Leo Sawikin, former front man of the New York indie rock band The Chordaes, released his new single ”Hold On” May 5. I think he makes it pretty obvious that he’s starting to outgrow the insularities of his indie scene. There’s a restlessness to his vocal in “Hold On” that is the opposite of off-putting; it feels like a battle cry calling for us to wage war with whatever mundane circumstance has kept us unhappy in life. This is one of the more cathartic pop ballads I’ve come across in a long time, and worth having a listen.
There’s a lot of swagger in Sawikin’s performance that makes me believe he’s quite confident in where he’s going artistically . I think the experimental nature of his vocal placement in the arrangement is telling of his interest in trying something a little different than what he’s already been going for in previous works, and if now is the moment he’s choosing to make a big move towards evolution in his music, I don’t know that he could have picked a better time to do so.
Historically, there’s been a separation between the emotional meaning in a harmony versus a verse in pop, but that’s not true of “Hold On” at all; this is a composition designed on the principle of cohesion, and it starts and ends with the way the melodies push these lyrics unto us. Sawikin is telling us something that requires more weight than mere words can deliver on their own, and by using the harmonies here to create pressure on the narrative, he makes his case all the more impossible for listeners to reject when they hear it for the first time.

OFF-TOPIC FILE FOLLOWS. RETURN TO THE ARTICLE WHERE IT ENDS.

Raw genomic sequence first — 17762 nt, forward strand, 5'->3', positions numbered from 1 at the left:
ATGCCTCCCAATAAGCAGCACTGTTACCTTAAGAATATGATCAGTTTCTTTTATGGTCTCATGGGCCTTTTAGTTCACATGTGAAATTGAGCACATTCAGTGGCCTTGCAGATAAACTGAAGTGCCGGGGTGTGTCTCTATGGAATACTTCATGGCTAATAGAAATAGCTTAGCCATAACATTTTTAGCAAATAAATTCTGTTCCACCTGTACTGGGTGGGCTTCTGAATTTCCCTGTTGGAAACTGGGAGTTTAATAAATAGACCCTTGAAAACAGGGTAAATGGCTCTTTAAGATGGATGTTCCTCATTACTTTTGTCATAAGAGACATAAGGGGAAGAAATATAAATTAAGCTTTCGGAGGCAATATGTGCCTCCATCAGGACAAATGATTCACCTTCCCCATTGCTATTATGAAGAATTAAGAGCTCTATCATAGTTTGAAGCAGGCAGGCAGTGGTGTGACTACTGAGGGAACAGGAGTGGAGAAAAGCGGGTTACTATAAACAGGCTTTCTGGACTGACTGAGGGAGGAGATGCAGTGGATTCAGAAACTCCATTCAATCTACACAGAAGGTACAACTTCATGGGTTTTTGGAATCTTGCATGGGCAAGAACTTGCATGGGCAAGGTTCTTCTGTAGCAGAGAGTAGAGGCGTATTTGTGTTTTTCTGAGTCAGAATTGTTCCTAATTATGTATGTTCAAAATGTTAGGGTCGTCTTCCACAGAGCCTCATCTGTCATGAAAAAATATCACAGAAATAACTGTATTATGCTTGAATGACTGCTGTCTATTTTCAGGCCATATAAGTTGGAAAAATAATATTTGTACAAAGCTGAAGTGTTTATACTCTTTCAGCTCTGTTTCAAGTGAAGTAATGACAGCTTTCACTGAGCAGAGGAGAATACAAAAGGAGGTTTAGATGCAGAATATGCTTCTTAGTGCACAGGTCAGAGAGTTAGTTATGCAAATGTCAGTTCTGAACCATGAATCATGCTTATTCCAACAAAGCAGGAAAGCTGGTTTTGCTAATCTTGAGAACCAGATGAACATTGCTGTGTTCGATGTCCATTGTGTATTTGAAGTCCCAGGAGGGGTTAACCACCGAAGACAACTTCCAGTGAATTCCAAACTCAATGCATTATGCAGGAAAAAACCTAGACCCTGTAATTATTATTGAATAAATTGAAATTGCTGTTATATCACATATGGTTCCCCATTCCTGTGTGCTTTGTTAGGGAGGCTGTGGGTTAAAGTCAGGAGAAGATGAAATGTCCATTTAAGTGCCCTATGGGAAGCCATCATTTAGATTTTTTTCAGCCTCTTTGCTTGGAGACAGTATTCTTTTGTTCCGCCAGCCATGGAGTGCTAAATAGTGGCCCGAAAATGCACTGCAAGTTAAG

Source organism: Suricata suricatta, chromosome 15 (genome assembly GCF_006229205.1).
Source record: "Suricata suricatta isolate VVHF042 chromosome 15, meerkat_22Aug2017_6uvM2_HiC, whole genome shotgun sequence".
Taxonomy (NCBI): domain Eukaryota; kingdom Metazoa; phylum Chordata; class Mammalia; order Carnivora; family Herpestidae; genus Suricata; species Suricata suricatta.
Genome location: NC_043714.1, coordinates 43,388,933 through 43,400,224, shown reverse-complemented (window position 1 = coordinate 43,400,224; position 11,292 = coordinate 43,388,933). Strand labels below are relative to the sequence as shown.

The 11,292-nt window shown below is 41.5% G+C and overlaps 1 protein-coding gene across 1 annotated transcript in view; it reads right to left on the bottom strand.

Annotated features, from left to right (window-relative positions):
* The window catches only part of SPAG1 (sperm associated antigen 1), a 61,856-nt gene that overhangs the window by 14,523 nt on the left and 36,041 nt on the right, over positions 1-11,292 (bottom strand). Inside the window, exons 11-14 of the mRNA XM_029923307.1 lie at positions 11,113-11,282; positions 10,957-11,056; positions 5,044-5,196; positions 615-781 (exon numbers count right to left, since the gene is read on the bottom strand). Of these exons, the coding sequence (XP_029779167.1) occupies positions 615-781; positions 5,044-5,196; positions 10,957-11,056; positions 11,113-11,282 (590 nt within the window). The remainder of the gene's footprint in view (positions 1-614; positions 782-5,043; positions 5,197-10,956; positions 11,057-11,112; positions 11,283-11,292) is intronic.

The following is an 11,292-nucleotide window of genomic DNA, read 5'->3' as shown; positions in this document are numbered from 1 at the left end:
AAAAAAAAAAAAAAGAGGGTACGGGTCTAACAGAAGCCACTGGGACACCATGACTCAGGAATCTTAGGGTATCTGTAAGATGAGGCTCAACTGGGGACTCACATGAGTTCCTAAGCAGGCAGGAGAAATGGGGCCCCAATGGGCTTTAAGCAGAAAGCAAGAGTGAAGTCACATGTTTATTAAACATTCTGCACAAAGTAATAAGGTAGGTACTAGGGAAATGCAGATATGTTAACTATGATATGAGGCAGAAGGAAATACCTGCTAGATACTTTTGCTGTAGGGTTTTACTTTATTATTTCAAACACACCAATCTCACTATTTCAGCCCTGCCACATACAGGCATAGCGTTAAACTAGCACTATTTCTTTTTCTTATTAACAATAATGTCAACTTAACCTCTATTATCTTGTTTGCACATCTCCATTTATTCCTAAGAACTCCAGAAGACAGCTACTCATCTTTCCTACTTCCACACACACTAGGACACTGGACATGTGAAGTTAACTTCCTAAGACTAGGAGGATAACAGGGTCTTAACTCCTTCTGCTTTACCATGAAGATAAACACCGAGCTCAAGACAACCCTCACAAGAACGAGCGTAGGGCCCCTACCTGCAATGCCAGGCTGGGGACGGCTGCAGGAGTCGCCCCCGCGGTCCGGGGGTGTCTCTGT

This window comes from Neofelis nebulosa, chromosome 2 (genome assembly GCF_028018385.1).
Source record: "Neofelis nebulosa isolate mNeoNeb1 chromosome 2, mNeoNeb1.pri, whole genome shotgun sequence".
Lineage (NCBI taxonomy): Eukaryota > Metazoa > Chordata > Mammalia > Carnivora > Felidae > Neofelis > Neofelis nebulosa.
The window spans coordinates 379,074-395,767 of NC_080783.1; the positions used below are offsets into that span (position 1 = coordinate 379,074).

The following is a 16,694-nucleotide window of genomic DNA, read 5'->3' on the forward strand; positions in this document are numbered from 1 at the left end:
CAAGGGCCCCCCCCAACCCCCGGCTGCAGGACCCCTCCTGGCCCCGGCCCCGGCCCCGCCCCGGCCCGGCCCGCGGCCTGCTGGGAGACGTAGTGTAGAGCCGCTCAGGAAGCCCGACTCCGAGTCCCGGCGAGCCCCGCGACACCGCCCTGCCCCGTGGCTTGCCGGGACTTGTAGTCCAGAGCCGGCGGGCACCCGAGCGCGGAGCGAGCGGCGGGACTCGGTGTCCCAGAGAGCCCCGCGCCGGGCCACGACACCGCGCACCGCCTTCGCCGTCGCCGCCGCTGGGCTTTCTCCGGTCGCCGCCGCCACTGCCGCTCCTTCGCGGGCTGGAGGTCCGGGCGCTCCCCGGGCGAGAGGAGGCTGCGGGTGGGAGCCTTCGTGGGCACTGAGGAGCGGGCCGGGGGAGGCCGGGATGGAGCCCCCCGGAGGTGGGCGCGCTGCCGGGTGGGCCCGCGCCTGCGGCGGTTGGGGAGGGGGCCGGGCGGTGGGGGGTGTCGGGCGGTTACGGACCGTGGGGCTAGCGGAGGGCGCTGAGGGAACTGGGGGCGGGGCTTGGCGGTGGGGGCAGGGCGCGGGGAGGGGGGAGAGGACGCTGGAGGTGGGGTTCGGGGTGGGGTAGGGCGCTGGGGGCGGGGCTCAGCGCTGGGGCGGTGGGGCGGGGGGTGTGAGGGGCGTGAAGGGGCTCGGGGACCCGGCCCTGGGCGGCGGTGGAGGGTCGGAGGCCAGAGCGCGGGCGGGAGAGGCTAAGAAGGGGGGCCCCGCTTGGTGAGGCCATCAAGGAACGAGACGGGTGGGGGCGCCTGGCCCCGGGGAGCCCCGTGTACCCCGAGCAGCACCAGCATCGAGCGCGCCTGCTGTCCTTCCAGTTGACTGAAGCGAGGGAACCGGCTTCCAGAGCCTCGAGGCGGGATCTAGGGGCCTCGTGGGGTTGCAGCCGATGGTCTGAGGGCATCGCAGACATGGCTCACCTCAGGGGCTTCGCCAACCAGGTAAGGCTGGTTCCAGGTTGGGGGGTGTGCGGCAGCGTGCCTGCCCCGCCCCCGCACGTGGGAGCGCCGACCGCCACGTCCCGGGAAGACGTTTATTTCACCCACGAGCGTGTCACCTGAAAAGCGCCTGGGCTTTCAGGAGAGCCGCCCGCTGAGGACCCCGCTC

Recently teaming up with Phil Ek to produce his new music, I love where Leo Sawikin is heading with this sound, and though having a solid game plan is the first step in getting from the bottom to the very top in this game, it’s going to be his talent that eventually puts him into the next class of artists. Sawikin doesn’t get in the way of his development by trying to overstimulate us with frills; he knows that giving listeners the meat and potatoes of his style is what wins the most favor and best expresses what he has to say.